I wondered if it was just my overactive imagination, or perhaps the product of watching too many true crime documentaries, but a quick poll of some of my Single friends tells me I’m not alone in asking this question. How long could I be dead before people would notice I’m missing?
I’ve seen the news reports – I’m sure you’ve seen them too – where neighbours alert authorities to an unpleasant smell, an overflowing mailbox or dogs barking incessantly and the subsequent inquiries reveal someone who has died. Clearly, some time ago. And it had gone seemingly unnoticed until now. It’s one of my worst fears.
As someone who lives alone and quite independently, there are often long stretches of time between points of check in. Frequently, when travelling between locations – the office, home, from one work visit site to another, church, a friend’s, the gym, a family event – I’ll find myself calculating the amount of time there is until the next point that my absence would be noticed. My church friends might just assume I’ve slept in or I’m speaking at another church, the gym has my money and doesn’t check to see why I didn’t show up to a class I’ve booked, my work colleagues could assume I’m having meetings or working offsite … it leaves substantial chunks of time in which I could be dead (or in less dramatic but still significant difficulty!) and no one knows yet.
I spend a lot of time on the road. That same active imagination allows me to envisage a scenario where I’m involved in an accident of some catastrophic, fatal nature, and the attending emergency services have to find out who I am. They could discover my home address but no one would be there. They could knock on a neighbour’s door but it depends which door they chose as to how helpful that would be. They could try the last number called in my phone – but that could be someone that I don’t even know personally. Anyway, these are long drives, I’ve had plenty of time to (over)think.
I recently saw a conversation thread on an online chat forum that raised the topic of Singleness and Illness. Pertinently, several Single post-ers commented on bouts of sickness that saw them home-bound for multiple days without anyone inquiring or offering assistance. For many, it was not so much the issue of being unable to look after themselves or requiring medical care but the fear attached to the experience. What if my condition worsens? How long must it be before someone notices my absence?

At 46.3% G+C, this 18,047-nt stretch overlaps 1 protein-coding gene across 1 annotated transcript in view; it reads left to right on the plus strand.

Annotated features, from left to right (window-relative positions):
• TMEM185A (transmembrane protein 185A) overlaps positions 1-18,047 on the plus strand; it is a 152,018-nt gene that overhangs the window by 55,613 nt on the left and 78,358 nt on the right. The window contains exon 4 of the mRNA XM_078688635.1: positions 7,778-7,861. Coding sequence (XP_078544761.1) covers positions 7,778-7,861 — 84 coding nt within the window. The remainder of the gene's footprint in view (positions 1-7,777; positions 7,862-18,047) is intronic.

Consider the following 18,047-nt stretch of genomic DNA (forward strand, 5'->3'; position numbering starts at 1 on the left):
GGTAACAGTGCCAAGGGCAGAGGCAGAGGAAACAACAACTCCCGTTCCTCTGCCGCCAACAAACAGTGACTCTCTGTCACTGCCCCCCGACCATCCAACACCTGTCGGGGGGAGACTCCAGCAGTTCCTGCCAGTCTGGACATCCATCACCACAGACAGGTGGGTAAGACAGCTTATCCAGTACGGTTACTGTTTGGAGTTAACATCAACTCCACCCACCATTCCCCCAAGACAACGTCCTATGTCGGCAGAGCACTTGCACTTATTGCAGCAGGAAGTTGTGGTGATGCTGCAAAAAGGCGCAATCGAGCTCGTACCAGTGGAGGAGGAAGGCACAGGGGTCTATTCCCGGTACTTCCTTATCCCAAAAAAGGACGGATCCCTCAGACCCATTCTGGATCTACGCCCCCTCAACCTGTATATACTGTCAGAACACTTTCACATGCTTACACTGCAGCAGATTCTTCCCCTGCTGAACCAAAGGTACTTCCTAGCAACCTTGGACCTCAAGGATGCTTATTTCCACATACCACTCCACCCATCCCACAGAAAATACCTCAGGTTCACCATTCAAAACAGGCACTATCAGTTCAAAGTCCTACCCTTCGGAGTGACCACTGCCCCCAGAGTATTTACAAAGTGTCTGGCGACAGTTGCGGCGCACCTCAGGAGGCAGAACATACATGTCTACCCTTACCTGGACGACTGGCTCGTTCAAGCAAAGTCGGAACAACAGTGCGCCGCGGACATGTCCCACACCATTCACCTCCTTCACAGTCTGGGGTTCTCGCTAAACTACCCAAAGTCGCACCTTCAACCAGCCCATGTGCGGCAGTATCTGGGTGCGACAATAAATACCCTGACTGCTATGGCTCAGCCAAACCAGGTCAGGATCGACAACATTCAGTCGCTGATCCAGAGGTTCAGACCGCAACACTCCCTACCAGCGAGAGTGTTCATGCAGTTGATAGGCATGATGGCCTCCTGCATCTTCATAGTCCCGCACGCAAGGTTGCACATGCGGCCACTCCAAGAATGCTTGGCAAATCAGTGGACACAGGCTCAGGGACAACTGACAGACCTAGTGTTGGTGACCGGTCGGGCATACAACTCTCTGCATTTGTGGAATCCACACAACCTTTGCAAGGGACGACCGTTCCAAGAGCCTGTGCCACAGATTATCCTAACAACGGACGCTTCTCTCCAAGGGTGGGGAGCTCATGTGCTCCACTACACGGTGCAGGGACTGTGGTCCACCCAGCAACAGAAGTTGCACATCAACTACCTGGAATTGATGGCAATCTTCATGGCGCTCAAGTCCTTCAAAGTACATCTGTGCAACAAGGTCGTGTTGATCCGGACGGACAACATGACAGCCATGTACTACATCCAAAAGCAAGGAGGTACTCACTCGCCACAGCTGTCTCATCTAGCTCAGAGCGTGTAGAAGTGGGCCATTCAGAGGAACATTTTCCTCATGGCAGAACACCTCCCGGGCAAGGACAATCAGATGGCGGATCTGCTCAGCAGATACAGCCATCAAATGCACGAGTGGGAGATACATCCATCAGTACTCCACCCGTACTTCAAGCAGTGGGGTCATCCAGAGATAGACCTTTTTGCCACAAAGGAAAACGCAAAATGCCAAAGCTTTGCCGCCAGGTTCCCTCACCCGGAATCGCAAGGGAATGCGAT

Of course, the answer is simple and, perhaps, obvious. A Single person who is sick just needs to make sure they let someone know they are, right? But the flip side of that is the often larger fear of Singles that they are perceived as needy or overly focussed on themselves. “Hi Pete, just ringing to let you know I have a bit of a cold coming on.” “Lucy, it’s 8:07, I’m leaving home. It’s 8:52, I’ve arrived at work. It’s 4:39, I’m going home via the supermarket.”
Every time I speak (write) something like this out loud it’s met with an enthusiastic cry of “yesssssss!” from Singles and a general sense of relief to hear that someone else knows and understands. That maybe they’re not so strange, or needy, or self-focussed – that maybe, just maybe, this reflects a legitimate heart cry to be known, looked-out-for and not too far beyond the reach of care or interest.
Couples and families, next time you’re feeling “checked up on” you might consider the gift that is to you. When you’re someone’s someone, they generally care about where you are! They keep short accounts. They check if you’re not where you’re meant to be when you’re meant to be. There’s a blessing in there that you could be mindful to appreciate.
And all of us, check in on your Single friends! Notice when they’ve not been in touch for a while, inquire about their health, show interest in their movements and schedule. It doesn’t take much to keep everyone connected … and off the news!
5 thoughts on “how long ’til they realise I’m dead?”
Hopefully I’m quoting accurately from “notesfromyourtherapist”: “If you hate being needy, that is your brain in a constant state of stress, because the human nervous system is extremely evolved for safe emotional connection with others. Needing others is so basic to our human biology that teaching people not to need others, is teaching trauma. And the major tool for that is shame.”
And Jesus said, ““I give you a new command. Love one another. You must love one another, just as I have loved you. 35 If you love one another, everyone will know you are my disciples.”” John 13:34-35 (NIRV)
Excellent Princess – but chilling!
Thanks for your article about singleness and relationship maintenance – I think this is a powerful follow-up at the core of some of the difficulty and anxiety about being sick and alone – how awful – the thought trails you’ve shared. It has prompted me (a seriously introverted person in an extrovert’s world) to “tap” my single friends more often – checking in – inviting them to call me on long car journeys – text me when they’ve arrived. And I’ve started pushing out to them. Cause they’re my FRIENDS I need the TOO… Yesterday I shocked myself by starting a worship meeting for some single friends who are serving alone in remote places. Never thought I’d be creating an online congregation/community … but that’s what the Spirit of Jesus challenged me to do as I prayed about the heart behind your words. Thanks!
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I love this. Good on you for being faithful to the promptings. What a gift you can be to those around you!!
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